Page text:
Connecting truth, scandal, fabrication and lies are a huge guilty pleasure that gets the audience thinking, talking and yes, writing. Hollywood loves to take a look at itself in complimentary and not so complimentary ways.  Pictures such as  WHAT PRICE HOLLYWOOD (1932) ,  SOULS FOR SALE  (1923), IN A LONELY PLACE (1950),  THE BAD AND  BEAUTIFUL (1952), SUNSET BOULEVARD (1950),  the vicious DAY OF THE LOCUST (1975), BARTON FINK (1991), THE PLAYER (1992),  and MATINEE (1993).  The list goes on.   The  2006 Focus Features picture HOLLYWOODLAND enters onto that list with a  difference: it is an inquiring, sympathetic look at the death of fifties SUPERMAN TV star George Reeves. That “solved” incident is connected with our friends from the E. J. Fleming book THE FIXERS at MGM: none other than Eddie Mannix and Howard Strickling.

HOLLYWOODLAND  (2006), which was shot in California and Ontario, Canada, using many Canadian actors in supporting roles, features Adrian Brody as the fictional Lewis Simo. He is a cheap private investigator operating out of a motor court with his girlfriend Kit Holliday (Caroline Dhavernas).

Simo is taking money from a client, Chester Sinclair (Larry Cedar), whose wife is having ‘unauthorized carnal relations.’   Simo says all the right gumshoe phrases, offers Sinclair a shoulder yet no solution. He gladly talks Sinclair’s cash fee for expenses with a straight face. Sinclair leaves the motor court and Simo sheepishly says ‘ that it’s money’ when Kit says that the whole thing isn’t  right.   Simo visits his ex-wife Laurie (Molly Parker) and learns that their son is upset over the recent  death of Superman.  Simo finds  his son Evan (Zach Mills) tossing things around in their backyard when he goes to drive him to school.  Laurie tells him that all the  children are upset at the death of Superman.

Simo tries to reason with Evan on the way to school, giving him an Etch- a- Sketch drawing machine as a gift. It is tossed away.   Simo then says  in a  wonderful bit of  dialogue  to his son that ‘That astronauts, cowboys and people like that that one sees are not real.”   Evan knows but it doesn’t stop him from staring out the window as they drive.

After  dropping Evan off at school Simo heads to a  diner where he meets  a former  police colleague to get a lead on something they won’t  touch.   Simo gets razzed about  not being a real detective yet gets fee the headline of  George Reeves’ suicide that is screaming out of the paper. The police will not touch it because it is close to MGM ,who have closed the case.    Simo launches himself into the case as he senses a large payoff.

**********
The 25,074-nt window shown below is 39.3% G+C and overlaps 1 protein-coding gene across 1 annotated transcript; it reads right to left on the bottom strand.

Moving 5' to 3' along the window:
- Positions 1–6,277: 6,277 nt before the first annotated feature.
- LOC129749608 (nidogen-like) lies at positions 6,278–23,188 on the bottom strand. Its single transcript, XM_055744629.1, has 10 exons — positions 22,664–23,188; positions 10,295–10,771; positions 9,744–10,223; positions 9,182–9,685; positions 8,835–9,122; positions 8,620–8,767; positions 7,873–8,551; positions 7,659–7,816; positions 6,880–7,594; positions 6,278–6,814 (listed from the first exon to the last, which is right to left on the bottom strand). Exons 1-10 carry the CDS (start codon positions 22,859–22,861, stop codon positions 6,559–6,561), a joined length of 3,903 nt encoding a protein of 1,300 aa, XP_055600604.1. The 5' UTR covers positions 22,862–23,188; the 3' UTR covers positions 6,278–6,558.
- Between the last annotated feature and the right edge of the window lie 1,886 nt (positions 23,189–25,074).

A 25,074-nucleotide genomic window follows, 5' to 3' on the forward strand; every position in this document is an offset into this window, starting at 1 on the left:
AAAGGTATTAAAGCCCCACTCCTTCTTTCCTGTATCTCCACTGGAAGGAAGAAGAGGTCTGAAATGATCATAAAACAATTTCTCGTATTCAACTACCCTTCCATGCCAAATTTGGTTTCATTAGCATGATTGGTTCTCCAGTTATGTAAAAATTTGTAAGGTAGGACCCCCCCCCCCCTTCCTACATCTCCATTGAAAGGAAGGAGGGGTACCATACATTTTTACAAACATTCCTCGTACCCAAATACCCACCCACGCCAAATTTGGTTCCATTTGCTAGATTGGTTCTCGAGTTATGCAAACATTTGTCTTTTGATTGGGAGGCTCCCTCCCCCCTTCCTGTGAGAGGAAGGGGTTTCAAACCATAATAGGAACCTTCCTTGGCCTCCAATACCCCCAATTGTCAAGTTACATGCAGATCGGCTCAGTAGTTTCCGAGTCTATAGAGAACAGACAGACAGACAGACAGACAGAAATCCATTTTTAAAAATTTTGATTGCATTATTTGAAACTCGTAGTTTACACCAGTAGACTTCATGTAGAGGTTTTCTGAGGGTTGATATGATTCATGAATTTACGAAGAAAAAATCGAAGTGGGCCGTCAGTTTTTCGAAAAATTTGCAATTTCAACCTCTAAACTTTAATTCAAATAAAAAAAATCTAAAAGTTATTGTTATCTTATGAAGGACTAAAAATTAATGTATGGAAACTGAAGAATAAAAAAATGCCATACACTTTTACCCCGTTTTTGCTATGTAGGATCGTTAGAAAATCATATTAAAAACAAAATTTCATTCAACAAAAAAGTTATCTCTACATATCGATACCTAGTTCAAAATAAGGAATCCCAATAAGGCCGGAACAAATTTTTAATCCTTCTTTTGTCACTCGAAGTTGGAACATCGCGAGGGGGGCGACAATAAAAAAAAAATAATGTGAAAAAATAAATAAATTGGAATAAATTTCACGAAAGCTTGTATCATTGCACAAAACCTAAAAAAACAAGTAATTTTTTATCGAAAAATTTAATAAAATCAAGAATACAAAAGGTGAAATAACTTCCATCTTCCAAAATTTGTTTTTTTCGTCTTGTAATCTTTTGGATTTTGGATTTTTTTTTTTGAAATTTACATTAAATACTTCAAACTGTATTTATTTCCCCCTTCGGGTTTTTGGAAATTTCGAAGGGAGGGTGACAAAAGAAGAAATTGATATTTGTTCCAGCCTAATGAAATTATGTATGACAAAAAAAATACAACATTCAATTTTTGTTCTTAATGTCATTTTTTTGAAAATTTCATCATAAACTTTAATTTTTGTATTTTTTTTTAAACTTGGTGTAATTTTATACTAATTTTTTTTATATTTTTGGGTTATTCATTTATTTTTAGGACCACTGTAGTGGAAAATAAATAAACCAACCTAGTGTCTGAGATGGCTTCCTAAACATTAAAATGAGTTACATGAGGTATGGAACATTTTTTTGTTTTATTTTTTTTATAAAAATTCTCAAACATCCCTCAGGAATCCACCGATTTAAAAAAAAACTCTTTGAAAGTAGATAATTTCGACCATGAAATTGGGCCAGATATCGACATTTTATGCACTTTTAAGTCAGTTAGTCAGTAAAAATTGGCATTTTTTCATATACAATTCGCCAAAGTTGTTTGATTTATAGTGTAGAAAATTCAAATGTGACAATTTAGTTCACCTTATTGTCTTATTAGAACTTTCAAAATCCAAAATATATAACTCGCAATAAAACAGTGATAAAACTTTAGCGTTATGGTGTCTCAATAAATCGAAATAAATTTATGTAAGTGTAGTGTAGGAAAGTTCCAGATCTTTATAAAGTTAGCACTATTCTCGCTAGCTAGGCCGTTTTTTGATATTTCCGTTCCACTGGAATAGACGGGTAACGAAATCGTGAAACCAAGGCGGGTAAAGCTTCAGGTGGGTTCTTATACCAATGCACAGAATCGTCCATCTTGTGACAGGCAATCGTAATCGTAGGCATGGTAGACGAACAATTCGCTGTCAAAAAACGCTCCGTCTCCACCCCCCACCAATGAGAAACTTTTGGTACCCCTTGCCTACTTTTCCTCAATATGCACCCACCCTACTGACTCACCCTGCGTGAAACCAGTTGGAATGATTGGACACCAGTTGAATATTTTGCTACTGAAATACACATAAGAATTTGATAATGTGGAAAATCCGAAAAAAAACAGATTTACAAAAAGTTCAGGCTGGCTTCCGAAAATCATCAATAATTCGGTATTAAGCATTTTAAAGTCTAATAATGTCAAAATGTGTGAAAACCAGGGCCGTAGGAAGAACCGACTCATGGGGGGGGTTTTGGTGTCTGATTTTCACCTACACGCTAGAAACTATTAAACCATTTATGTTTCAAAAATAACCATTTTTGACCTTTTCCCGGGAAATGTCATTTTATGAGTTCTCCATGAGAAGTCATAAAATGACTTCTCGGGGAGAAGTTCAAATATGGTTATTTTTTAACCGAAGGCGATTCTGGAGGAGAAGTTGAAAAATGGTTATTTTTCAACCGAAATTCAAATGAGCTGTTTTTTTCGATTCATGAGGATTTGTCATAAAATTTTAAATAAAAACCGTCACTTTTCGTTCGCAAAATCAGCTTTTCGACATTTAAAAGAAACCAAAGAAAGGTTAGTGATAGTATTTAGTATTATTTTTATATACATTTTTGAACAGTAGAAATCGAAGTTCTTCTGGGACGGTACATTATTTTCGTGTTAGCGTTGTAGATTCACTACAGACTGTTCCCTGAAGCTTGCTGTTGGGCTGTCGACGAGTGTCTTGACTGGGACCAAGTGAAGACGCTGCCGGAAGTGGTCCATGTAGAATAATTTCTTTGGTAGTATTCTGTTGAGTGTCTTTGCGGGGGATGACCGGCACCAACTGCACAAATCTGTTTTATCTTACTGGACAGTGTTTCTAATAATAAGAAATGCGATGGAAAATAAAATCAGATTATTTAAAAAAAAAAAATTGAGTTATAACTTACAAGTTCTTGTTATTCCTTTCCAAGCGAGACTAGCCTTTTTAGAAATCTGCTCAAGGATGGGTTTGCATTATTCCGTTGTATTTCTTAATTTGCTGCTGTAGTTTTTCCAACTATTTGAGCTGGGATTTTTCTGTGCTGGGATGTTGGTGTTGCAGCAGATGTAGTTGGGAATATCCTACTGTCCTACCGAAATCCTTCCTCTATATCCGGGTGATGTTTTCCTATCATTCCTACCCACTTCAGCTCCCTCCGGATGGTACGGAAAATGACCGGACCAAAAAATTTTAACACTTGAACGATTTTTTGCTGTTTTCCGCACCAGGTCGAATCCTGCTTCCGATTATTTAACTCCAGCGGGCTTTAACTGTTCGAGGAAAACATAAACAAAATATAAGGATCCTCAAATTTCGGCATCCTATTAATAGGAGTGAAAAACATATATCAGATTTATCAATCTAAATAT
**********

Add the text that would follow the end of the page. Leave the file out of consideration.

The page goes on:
The picture unfolds in a series of  flashbacks in the neo noir style where we meet George Reeves (Ben Affleck) and follow his career in show business and his romance  with  Tonie Mannix (Diane Lane).  Solid  on screen chemistry between Lane and  Affleck as  they flirt themselves to dinner, a  walk, a  cuddle  and into bed after meeting  at a party.  Reeves  wakes up the next morning and realizes he has slept with wife of  Eddie Mannix. The Eddie Mannix who runs MGM studio.  This fact does not sit well for his career or so he thinks.

The relationship grows and Reeves auditions for a cheap television show called SUPERMAN which he doesn’t think will last but it’s money.

The picture moves  back to the present with Simo convincing  Reeves’ mother Helen Bessolo (Lois Smith) that she should pursue the truth by getting the right headline in bold type.  Bessolo is convinced her  son did not commit suicide and  agrees to pay Simo to find the truth. She can only pay by cheque, though.

The investigation and Reeves’  career and  relationship with Tonie Mannix  go back and forth in a non confusing pattern to the story.    The picture reaches  a  conclusion that is somewhat ambiguous, but it was dealing with the actual events.  Along the way we  meet a series of  interesting characters like Reeves’ manager  Art Weisman, played  with style  by Jeffery DeMunn.  The actor may appear to be a cliche  manager; he is always fast talking  with a smooth, almost friendly approach that I think is a blend of  people like Lew Wasserman who ruled  Hollywood after the  studio system’s collapse